A sinister land?
Last night after ten, an 80-year old man turned up on my doorstep, lost and scared. His car was idling in my driveway. He had been at a hockey game in Kitchener, the next city over from Waterloo, and was on his way home. He was able to find his way back to northwest Waterloo ok, but once he left the main road, he had become disoriented in the suburban labyrinth of beige snouthouses and anonymous-named streets. The night was dark and stormy, as it is in all scary stories, the leaves were being whipped off the trees, and he had driven in circles, becoming increasingly panicked. In desperation, he rang my doorbell.
I asked him his home address, which he knew, and I recognized the street name belonged to our neighbourhood, though I didn’t know where it was precisely. I tried to give him verbal directions to the key intersection in our part of town, thinking that if he could get back to that location, he could reorient himself, but he was too upset. So I put on my coat and shoes, grabbed my phone, and hopped into his car and navigated him home, which turned out to be 800m away. He did not recognize any of the streets we drove along to get there. Once we got into his driveway and found that the automatic garage door opener in his car worked, he stopped panicking, and recognized he was home. He said he had lived there over 30 years. At this point, he was anxious to get me to leave, saying that if his wife saw he needed a stranger’s help to get home, she wouldn’t let him go out at night again on his home.
I wished him a good night and walked home. I had had many negative thoughts about suburban subdivisions – they’re visually unappealing, are typically built over good farmland, are the least energy efficient form of housing there is, etc, etc – but I had never previously thought of them as being sinister. When I experience the suburbs, I do so from the perspective of a healthy adult male with no physical disabilities, with access to the latest technology (“Siri, find street X for me”), and an advanced geographical education that helps me interpret the urban landscape as I go (without bragging, I once found my way on foot from a suburban dinner party to my downtown hotel in a strange city at night, without a map, simply by following drainage patterns). I have not yet had to approach the suburban landscape from the perspective of an older, more vulnerable person whose short-term memory is starting to erode. Nor, for that matter, have I done so from the perspective of someone with a disability, or of a child, or someone dependent on infrequent public transportation. Even a slight visual impairment could turn what is from my current perspective a non-descript landscape into something more worrisome, especially at night.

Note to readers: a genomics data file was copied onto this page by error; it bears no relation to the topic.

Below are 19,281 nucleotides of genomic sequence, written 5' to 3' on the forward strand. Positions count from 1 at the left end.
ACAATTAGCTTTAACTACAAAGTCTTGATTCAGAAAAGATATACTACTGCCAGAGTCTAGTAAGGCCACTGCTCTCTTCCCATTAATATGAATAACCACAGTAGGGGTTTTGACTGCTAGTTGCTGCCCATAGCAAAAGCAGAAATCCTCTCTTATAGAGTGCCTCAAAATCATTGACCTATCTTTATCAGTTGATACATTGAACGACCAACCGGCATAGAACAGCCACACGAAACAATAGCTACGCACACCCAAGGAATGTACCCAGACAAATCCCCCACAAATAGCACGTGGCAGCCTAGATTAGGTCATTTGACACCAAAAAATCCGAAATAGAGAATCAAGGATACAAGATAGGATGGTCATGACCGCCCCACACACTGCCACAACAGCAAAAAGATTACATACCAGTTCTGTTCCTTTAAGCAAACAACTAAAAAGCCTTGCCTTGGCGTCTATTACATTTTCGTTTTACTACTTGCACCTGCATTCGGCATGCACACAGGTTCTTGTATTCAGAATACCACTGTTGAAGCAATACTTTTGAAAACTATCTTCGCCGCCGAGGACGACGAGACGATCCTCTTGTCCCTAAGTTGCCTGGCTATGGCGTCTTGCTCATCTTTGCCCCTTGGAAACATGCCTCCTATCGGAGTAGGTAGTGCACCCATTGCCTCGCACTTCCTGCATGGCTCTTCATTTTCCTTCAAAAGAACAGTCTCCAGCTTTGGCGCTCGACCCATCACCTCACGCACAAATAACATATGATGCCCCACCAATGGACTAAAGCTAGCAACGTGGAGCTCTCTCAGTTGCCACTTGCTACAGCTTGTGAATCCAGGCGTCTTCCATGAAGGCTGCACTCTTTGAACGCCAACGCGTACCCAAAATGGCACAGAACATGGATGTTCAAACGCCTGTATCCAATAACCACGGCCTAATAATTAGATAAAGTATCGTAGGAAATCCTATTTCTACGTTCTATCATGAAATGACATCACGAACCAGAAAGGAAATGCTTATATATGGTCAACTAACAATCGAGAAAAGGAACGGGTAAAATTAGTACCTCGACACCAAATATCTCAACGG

As is typical of suburbs built in the 1980s, my part of Waterloo consists mostly of beige, half-brick, half-aluminum siding, detached houses with a prominent driveway and garage in the front yard. The houses are all designed off one of a half-dozen basic plans. Most have a single tree in the front yard, one of four species (ash, linden, Norway Maple or blue spruce), all the same height because they were planted at the same time. Unlike the grid pattern of city streets, my neighbourhood has curving, staggered streets and looping courts of uneven lengths that are umbilically connected to a nearby boulevard. It prevents speeding and cut-through traffic, but there’s nothing intuitive about the layout. The streets all have anonymous, meaningless names like Ashwood and Stonegate, and the entire area is zoned residential, meaning there are no landmarks from which to navigate, and no corner stores or gas stations to pop into on a dark night to ask for directions. And as a consequence, there are no people in public either, once the dog-walkers have gone to bed. As I walked home from the old fellow’s house last night, I did not pass another person. So if you find yourself in distress and you’re without a phone, you take your chance and knock on a stranger’s door.
Unfortunately, here in Waterloo Region, and across southern Ontario more generally, there’s a headlong rush to build ever more of these beige wastelands that shows no signs of ebbing. The subdivision homebuilders seem to run Ontario, the politicians unable and unwilling to put any check on them, probably beholden to them. They replace our country’s best farmland with soulless, greenhouse-gas-spewing, low quality/high-priced shelter. There are many good reasons to despise the suburbs,* and last night helped me recognize another. Ontario’s population is rapidly aging, and as we become older, less mobile, and less independent, these suburban neighbourhoods we once found to be benign will become more disorienting and, in some instances, sinister, as that poor fellow learned last night. Is that really the type of habitat we should be creating for ourselves?
In case you’re wondering what happened afterwards, when I got home I put in a phone call to the desk officer at my local police station, explained what happened, and suggested they send someone out the next day to check up on the man and discuss with him how he can’t be out driving at night alone anymore. The police get these sorts of calls regularly, and the officer remarked, “We all get there one day, don’t we?”
*In case you’re wondering why I live in one, the answer is simple; here in Waterloo, the housing stock is mostly subdivision homes, the alternatives are limited. When I first moved here from Ottawa, there weren't any halfway decent homes for sale in the small, older part of town. But rest assured, if I reach 80, I won’t be living in one.